There is eight other Kodi Maram (flag masts) in this temple in the 3rd praharam. Apart from the main huge Kodi Maram in front of the Lord and one in front of Devi Akilandeswari.
Thiruvanaikoil temple was built in an area close to 18 acres and measures 2500 feet by 1500 feet. The temple has five Praharams. All the temple Madhils (wall) are 35 ft. high and 6 ft. thick and measures 2436 feet by 1493 feet. The Swami (Shivalinga) is installed facing West and Ambaal (Akilandeswari) facing East.
View of the 3rd praharam in the temple, an example for Thiruvanaikoil temples architectural marvel
There are many mandapams in the temple, a 1000 Pillar (This Mandapam is on the North West corner of the 3rd praharam. To be precise its on your left when you enter the temple) and a 100 Pillar Mandapam (this is on the North East corner of the 3rd Praharam), Vasanta mandapam (The mandapam is surrounded by pool of water where Lord Shiva and Goddess Akilandeswari are worshipped on summer evenings), Somaskandha mandapam, Nataraja mandapam, Trimurthi mandapam, etc. The thousand-pillared mandapam looks like a chariot.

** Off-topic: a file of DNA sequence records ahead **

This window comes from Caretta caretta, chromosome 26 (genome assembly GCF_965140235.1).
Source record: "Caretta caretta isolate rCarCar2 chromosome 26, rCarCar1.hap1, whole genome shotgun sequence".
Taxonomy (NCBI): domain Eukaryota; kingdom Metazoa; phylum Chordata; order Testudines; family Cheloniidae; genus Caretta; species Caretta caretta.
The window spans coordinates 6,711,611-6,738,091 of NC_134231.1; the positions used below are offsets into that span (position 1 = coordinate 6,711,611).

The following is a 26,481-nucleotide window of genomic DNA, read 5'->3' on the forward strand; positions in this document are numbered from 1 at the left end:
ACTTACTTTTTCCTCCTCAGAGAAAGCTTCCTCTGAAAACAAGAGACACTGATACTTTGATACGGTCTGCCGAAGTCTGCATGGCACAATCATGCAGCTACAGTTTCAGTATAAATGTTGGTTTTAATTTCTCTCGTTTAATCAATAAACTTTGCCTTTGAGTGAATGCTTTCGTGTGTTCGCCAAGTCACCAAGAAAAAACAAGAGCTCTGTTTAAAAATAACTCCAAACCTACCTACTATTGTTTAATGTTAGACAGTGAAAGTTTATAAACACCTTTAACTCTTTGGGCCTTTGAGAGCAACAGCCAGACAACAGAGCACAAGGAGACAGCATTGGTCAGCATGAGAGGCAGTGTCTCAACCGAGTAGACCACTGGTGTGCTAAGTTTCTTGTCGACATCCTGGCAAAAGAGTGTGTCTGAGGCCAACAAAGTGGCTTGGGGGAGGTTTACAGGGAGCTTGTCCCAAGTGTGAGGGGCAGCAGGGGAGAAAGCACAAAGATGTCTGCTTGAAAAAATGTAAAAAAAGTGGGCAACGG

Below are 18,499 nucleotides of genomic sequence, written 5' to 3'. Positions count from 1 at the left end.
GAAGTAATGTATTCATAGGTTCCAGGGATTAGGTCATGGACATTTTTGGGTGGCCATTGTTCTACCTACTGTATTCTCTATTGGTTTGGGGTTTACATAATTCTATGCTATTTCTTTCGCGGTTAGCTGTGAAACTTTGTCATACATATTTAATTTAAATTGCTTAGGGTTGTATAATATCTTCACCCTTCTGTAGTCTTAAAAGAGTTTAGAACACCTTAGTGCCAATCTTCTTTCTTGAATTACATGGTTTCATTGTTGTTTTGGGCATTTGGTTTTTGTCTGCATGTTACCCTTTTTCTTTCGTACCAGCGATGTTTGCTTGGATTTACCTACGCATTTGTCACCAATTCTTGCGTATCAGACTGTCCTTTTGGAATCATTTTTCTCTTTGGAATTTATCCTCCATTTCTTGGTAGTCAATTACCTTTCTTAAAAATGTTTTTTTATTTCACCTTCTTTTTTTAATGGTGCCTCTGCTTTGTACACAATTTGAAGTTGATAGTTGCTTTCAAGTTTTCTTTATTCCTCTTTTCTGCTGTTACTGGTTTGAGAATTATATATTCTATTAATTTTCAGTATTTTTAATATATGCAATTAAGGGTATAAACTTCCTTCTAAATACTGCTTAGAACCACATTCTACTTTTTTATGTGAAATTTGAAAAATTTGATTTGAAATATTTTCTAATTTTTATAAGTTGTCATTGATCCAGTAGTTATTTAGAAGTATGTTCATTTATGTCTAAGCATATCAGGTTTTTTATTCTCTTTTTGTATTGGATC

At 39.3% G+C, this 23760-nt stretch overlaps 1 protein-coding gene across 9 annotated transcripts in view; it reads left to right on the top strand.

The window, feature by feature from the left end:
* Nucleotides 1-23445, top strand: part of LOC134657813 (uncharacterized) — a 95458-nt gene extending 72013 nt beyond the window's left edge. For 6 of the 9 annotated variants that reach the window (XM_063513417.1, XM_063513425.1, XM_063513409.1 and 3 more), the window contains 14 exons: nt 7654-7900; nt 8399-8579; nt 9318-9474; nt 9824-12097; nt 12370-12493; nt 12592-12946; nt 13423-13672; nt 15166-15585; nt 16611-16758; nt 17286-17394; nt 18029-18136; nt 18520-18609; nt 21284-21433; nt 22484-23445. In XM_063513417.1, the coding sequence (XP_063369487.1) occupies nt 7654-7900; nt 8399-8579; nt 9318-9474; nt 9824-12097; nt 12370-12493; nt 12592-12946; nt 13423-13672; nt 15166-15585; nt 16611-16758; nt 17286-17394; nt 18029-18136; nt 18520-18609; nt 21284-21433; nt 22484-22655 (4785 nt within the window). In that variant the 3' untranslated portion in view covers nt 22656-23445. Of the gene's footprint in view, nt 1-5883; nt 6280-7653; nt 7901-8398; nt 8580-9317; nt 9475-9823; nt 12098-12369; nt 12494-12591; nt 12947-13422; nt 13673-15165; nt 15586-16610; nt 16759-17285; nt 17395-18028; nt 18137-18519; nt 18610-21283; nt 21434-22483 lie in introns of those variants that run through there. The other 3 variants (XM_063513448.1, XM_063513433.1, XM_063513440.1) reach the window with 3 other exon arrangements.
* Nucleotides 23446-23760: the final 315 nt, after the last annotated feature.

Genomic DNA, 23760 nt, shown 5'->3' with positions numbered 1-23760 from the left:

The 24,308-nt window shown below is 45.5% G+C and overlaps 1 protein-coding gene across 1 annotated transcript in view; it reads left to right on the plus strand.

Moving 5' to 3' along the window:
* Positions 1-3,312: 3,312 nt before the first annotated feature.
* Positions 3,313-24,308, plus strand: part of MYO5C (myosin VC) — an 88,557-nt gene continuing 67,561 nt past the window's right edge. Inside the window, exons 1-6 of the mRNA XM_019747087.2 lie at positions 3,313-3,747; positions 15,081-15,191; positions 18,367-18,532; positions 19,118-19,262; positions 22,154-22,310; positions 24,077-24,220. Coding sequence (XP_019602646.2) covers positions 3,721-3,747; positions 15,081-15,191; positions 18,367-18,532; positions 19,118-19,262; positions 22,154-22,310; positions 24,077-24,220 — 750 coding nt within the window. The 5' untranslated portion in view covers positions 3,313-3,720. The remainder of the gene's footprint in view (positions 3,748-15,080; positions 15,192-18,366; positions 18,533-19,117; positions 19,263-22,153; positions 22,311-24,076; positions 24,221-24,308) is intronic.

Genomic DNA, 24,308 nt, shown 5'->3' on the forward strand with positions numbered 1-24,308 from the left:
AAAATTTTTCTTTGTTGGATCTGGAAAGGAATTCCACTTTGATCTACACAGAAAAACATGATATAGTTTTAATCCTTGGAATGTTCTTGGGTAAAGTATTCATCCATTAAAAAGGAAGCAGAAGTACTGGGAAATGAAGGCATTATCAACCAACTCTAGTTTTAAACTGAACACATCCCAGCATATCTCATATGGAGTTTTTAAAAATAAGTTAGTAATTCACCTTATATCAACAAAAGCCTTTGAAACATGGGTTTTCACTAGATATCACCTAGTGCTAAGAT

Raja Gopuram: This is the Gopuram in the West 5th Praharam (the main entrance). The other 3 entrances of 5th praharam have no Gopurams.
Sundarapandiyan Gopuram: The East Gopuram on the 4th praharam. Pandiya King Jadavarman Sundarapandian constructed this.
Mallappan Gopuram: This is the West Gopuram in the 4th Praharam. King Sandhirabendiran son of King AdhithayDevan built this in 1435 A.D.
Karthigai Gopuram: This Gopuram is the West Gopuram after Mallapan Gopuram. This was constructed in the early 13th century (at the period of Third Kulothunga Chola)
There are many interesting legends in this temple. When the king Thirruneetru Sundara Pandiyan was constructing the 5th Praharam wall on the East Side, he was running out of money to pay to the laborers for the next day of work. On that night in the Kings dream Lord Shiva asked him to continue the work. As per the Lords wish the King continued the construction and at the end of that day a Sanyasi (saint) came there and he gave the laborers pinches of sacred ash. That sacred ash turned into gold equivalent to the work done by them. Then only the King and others came to know that the Sanyasi is none other than the Lord himself. Because of this instance the East Side praharam is known as Vibhoothi (sacred ash) praharam.